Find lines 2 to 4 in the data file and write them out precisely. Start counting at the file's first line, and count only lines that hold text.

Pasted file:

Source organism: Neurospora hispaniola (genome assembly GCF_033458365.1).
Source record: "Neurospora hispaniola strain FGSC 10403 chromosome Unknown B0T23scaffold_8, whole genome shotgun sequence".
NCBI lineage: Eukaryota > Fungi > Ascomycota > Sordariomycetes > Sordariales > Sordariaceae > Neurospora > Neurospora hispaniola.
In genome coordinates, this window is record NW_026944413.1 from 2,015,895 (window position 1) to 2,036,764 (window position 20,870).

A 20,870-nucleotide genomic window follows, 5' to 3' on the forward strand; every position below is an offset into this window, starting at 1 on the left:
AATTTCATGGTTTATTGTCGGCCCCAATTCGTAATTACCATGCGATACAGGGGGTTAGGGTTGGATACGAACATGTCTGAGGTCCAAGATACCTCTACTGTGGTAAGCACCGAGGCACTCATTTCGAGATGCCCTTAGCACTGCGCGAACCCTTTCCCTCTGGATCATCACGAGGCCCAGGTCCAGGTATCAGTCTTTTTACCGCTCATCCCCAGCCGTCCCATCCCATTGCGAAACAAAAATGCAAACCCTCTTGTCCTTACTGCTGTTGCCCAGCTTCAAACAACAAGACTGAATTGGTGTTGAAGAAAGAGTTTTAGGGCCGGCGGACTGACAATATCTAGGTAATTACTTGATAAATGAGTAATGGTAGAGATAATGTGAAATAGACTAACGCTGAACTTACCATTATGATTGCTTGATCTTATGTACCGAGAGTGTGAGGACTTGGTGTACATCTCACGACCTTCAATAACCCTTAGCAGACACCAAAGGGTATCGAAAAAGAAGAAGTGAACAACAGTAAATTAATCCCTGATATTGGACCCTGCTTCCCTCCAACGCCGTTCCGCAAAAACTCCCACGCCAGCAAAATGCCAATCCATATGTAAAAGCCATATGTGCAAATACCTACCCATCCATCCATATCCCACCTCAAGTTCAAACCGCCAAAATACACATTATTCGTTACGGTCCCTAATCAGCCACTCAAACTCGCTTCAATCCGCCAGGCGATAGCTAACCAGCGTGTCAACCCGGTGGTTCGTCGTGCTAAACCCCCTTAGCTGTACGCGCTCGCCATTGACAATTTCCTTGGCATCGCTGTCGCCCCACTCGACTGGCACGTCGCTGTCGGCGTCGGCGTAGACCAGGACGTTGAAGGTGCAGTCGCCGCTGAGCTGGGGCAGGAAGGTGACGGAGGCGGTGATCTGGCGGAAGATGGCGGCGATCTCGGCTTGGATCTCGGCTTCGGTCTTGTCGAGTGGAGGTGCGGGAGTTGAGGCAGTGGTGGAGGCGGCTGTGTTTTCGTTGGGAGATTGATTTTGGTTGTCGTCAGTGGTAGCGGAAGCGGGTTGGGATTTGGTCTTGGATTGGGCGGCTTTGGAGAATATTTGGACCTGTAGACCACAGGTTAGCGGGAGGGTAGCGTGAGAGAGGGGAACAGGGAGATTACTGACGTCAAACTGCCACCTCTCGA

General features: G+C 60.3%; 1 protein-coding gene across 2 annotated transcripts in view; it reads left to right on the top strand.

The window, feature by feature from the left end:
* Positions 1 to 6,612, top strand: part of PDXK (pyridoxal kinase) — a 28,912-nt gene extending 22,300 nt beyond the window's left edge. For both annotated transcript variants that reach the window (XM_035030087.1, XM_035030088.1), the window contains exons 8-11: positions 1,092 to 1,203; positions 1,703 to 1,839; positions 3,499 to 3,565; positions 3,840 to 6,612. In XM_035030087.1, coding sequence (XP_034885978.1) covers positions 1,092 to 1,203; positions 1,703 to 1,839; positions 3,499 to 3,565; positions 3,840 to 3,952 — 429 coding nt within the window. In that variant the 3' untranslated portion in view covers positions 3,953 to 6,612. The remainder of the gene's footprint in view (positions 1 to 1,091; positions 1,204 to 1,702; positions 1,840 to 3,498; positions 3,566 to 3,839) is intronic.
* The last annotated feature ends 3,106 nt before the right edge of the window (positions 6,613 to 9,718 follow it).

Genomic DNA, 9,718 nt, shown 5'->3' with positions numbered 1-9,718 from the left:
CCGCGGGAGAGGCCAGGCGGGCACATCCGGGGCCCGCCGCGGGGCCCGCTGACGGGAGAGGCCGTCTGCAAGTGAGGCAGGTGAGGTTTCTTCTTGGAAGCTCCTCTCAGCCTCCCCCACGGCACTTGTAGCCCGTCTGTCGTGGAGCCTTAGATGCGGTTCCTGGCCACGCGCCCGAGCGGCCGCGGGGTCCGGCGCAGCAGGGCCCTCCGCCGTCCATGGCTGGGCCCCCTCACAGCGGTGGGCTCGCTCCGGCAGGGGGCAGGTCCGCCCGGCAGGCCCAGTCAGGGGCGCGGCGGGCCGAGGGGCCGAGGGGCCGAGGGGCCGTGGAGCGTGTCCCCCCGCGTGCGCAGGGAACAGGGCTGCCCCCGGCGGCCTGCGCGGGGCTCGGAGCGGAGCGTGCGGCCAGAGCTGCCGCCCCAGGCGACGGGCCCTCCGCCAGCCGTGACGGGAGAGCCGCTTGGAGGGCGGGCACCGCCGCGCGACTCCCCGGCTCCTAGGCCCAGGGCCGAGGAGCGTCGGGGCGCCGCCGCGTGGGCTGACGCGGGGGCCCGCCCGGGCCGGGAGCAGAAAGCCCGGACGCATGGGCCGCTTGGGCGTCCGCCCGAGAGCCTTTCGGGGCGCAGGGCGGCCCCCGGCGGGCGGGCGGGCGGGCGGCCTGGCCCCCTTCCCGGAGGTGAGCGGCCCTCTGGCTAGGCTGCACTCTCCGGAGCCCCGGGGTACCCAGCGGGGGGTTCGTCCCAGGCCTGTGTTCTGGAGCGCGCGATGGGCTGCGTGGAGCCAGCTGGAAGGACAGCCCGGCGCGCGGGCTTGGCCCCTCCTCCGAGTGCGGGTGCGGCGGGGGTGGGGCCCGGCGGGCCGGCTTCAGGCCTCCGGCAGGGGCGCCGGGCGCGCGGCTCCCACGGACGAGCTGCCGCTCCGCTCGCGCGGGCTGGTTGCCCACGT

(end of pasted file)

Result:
Source record: "Neurospora hispaniola strain FGSC 10403 chromosome Unknown B0T23scaffold_8, whole genome shotgun sequence".
NCBI lineage: Eukaryota > Fungi > Ascomycota > Sordariomycetes > Sordariales > Sordariaceae > Neurospora > Neurospora hispaniola.
In genome coordinates, this window is record NW_026944413.1 from 2,015,895 (window position 1) to 2,036,764 (window position 20,870).